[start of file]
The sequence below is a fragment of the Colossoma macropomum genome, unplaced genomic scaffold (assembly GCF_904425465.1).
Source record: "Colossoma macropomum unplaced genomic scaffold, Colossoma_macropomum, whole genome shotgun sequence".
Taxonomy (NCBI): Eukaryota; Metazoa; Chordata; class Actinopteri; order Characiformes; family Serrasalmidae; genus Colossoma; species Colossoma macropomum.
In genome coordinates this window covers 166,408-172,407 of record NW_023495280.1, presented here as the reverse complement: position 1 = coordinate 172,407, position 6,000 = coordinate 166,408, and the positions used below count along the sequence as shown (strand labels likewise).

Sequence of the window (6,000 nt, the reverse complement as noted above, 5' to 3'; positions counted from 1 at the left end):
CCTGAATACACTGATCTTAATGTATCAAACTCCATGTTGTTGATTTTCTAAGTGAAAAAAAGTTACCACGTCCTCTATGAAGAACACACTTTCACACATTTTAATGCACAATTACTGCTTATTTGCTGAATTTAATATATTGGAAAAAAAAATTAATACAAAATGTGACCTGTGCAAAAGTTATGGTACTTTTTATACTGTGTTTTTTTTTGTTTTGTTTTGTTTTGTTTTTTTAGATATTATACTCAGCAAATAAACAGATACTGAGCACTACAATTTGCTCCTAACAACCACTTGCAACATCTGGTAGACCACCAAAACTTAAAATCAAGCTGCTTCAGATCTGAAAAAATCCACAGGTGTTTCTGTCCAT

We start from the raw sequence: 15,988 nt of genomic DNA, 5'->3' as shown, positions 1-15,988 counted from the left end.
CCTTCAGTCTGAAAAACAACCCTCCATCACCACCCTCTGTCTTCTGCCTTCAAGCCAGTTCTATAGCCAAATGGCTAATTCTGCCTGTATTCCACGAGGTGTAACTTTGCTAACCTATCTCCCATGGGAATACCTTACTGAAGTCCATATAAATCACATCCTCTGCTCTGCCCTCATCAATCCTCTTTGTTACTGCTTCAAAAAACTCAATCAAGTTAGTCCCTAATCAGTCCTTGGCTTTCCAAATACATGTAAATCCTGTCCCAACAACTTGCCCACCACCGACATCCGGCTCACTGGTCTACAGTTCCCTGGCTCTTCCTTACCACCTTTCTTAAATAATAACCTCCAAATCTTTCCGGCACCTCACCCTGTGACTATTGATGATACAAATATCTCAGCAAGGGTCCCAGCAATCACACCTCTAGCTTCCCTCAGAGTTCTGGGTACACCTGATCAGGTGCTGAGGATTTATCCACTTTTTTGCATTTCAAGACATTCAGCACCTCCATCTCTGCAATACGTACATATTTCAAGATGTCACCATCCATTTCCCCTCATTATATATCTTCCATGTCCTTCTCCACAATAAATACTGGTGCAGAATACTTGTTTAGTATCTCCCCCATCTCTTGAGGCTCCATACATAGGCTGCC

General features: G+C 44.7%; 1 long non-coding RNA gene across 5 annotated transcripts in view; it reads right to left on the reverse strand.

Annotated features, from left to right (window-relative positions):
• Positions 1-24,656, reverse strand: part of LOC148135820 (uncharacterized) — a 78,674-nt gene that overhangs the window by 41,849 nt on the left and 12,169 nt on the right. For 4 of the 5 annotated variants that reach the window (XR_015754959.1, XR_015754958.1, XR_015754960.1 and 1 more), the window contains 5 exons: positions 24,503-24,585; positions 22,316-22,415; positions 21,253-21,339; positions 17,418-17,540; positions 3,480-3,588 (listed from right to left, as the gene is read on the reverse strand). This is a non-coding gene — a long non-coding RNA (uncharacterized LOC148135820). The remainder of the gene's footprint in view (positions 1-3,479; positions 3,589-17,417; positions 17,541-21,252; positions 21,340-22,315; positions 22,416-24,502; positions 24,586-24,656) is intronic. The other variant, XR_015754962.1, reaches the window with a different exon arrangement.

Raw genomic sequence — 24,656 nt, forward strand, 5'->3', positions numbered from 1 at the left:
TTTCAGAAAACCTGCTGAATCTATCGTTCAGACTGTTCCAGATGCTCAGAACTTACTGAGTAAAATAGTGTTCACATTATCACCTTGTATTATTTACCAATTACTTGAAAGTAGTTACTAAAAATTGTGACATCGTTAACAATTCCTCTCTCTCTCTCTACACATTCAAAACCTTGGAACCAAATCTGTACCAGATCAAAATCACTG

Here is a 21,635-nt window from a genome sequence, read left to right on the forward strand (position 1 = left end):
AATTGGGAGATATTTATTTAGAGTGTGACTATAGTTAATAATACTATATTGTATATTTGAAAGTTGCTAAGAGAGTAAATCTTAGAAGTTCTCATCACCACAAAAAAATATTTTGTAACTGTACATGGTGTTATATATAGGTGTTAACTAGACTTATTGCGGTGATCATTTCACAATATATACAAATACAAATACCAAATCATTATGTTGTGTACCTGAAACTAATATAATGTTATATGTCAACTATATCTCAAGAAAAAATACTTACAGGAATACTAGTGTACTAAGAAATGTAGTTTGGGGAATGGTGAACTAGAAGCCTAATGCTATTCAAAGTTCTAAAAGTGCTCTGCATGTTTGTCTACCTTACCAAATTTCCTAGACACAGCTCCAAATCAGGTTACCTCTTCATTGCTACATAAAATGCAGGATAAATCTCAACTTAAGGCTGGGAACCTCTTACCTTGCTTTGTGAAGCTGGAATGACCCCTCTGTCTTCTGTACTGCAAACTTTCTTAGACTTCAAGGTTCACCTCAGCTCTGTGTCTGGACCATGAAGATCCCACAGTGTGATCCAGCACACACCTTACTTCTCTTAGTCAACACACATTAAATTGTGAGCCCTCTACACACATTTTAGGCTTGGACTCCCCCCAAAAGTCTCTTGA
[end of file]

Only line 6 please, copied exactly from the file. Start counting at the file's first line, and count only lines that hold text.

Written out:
CCTGAATACACTGATCTTAATGTATCAAACTCCATGTTGTTGATTTTCTAAGTGAAAAAAAGTTACCACGTCCTCTATGAAGAACACACTTTCACACATTTTAATGCACAATTACTGCTTATTTGCTGAATTTAATATATTGGAAAAAAAAATTAATACAAAATGTGACCTGTGCAAAAGTTATGGTACTTTTTATACTGTGTTTTTTTTTGTTTTGTTTTGTTTTGTTTTTTTAGATATTATACTCAGCAAATAAACAGATACTGAGCACTACAATTTGCTCCTAACAACCACTTGCAACATCTGGTAGACCACCAAAACTTAAAATCAAGCTGCTTCAGATCTGAAAAAATCCACAGGTGTTTCTGTCCAT